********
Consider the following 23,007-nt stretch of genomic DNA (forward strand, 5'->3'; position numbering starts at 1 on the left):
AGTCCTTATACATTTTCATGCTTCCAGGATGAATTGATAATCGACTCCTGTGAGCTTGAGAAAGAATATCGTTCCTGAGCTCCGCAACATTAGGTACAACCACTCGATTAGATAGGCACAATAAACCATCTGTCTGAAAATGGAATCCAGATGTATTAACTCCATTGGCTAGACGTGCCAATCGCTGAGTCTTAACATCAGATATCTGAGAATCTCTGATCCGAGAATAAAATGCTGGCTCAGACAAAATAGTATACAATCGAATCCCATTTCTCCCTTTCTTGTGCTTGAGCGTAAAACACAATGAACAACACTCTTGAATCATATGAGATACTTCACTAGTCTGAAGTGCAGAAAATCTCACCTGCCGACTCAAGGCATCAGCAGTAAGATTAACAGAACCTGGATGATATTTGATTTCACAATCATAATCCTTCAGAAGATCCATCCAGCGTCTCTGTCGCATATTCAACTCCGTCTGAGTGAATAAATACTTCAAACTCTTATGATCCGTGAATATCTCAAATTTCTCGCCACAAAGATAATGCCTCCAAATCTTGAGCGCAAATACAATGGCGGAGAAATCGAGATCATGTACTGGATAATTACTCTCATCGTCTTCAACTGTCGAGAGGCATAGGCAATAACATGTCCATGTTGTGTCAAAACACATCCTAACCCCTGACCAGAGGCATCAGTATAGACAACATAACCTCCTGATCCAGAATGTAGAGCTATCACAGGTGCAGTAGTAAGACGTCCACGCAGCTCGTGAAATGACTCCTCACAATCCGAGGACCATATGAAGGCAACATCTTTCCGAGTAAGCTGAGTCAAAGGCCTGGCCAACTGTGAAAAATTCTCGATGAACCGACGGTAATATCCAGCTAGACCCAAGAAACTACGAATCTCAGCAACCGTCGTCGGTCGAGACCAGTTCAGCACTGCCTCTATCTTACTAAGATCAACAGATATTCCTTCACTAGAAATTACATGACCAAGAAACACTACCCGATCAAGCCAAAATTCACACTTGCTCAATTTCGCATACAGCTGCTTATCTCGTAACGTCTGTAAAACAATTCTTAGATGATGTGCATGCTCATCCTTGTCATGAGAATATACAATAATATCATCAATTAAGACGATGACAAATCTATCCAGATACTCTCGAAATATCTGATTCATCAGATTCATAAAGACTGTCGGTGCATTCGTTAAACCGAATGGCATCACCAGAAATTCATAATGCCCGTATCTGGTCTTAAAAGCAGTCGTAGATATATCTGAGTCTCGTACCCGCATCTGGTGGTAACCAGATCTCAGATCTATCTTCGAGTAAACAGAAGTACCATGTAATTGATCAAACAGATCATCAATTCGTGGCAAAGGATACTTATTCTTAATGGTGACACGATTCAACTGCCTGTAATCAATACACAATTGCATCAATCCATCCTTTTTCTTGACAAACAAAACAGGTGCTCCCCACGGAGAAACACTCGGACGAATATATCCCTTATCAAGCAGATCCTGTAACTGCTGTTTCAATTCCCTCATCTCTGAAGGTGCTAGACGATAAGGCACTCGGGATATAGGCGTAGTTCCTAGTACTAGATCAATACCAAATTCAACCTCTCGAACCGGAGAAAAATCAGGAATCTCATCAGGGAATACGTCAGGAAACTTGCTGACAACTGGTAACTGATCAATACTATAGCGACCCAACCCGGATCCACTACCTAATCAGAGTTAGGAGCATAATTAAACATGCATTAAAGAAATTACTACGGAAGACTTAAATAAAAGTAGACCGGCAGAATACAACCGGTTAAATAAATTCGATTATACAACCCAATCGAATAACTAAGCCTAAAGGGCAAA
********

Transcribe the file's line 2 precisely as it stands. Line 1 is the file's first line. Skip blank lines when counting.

AGTCCTTATACATTTTCATGCTTCCAGGATGAATTGATAATCGACTCCTGTGAGCTTGAGAAAGAATATCGTTCCTGAGCTCCGCAACATTAGGTACAACCACTCGATTAGATAGGCACAATAAACCATCTGTCTGAAAATGGAATCCAGATGTATTAACTCCATTGGCTAGACGTGCCAATCGCTGAGTCTTAACATCAGATATCTGAGAATCTCTGATCCGAGAATAAAATGCTGGCTCAGACAAAATAGTATACAATCGAATCCCATTTCTCCCTTTCTTGTGCTTGAGCGTAAAACACAATGAACAACACTCTTGAATCATATGAGATACTTCACTAGTCTGAAGTGCAGAAAATCTCACCTGCCGACTCAAGGCATCAGCAGTAAGATTAACAGAACCTGGATGATATTTGATTTCACAATCATAATCCTTCAGAAGATCCATCCAGCGTCTCTGTCGCATATTCAACTCCGTCTGAGTGAATAAATACTTCAAACTCTTATGATCCGTGAATATCTCAAATTTCTCGCCACAAAGATAATGCCTCCAAATCTTGAGCGCAAATACAATGGCGGAGAAATCGAGATCATGTACTGGATAATTACTCTCATCGTCTTCAACTGTCGAGAGGCATAGGCAATAACATGTCCATGTTGTGTCAAAACACATCCTAACCCCTGACCAGAGGCATCAGTATAGACAACATAACCTCCTGATCCAGAATGTAGAGCTATCACAGGTGCAGTAGTAAGACGTCCACGCAGCTCGTGAAATGACTCCTCACAATCCGAGGACCATATGAAGGCAACATCTTTCCGAGTAAGCTGAGTCAAAGGCCTGGCCAACTGTGAAAAATTCTCGATGAACCGACGGTAATATCCAGCTAGACCCAAGAAACTACGAATCTCAGCAACCGTCGTCGGTCGAGACCAGTTCAGCACTGCCTCTATCTTACTAAGATCAACAGATATTCCTTCACTAGAAATTACATGACCAAGAAACACTACCCGATCAAGCCAAAATTCACACTTGCTCAATTTCGCATACAGCTGCTTATCTCGTAACGTCTGTAAAACAATTCTTAGATGATGTGCATGCTCATCCTTGTCATGAGAATATACAATAATATCATCAATTAAGACGATGACAAATCTATCCAGATACTCTCGAAATATCTGATTCATCAGATTCATAAAGACTGTCGGTGCATTCGTTAAACCGAATGGCATCACCAGAAATTCATAATGCCCGTATCTGGTCTTAAAAGCAGTCGTAGATATATCTGAGTCTCGTACCCGCATCTGGTGGTAACCAGATCTCAGATCTATCTTCGAGTAAACAGAAGTACCATGTAATTGATCAAACAGATCATCAATTCGTGGCAAAGGATACTTATTCTTAATGGTGACACGATTCAACTGCCTGTAATCAATACACAATTGCATCAATCCATCCTTTTTCTTGACAAACAAAACAGGTGCTCCCCACGGAGAAACACTCGGACGAATATATCCCTTATCAAGCAGATCCTGTAACTGCTGTTTCAATTCCCTCATCTCTGAAGGTGCTAGACGATAAGGCACTCGGGATATAGGCGTAGTTCCTAGTACTAGATCAATACCAAATTCAACCTCTCGAACCGGAGAAAAATCAGGAATCTCATCAGGGAATACGTCAGGAAACTTGCTGACAACTGGTAACTGATCAATACTATAGCGACCCAACCCGGATCCACTACCTAATCAGAGTTAGGAGCATAATTAAACATGCATTAAAGAAATTACTACGGAAGACTTAAATAAAAGTAGACCGGCAGAATACAACCGGTTAAATAAATTCGATTATACAACCCAATCGAATAACTAAGCCTAAAGGGCAAA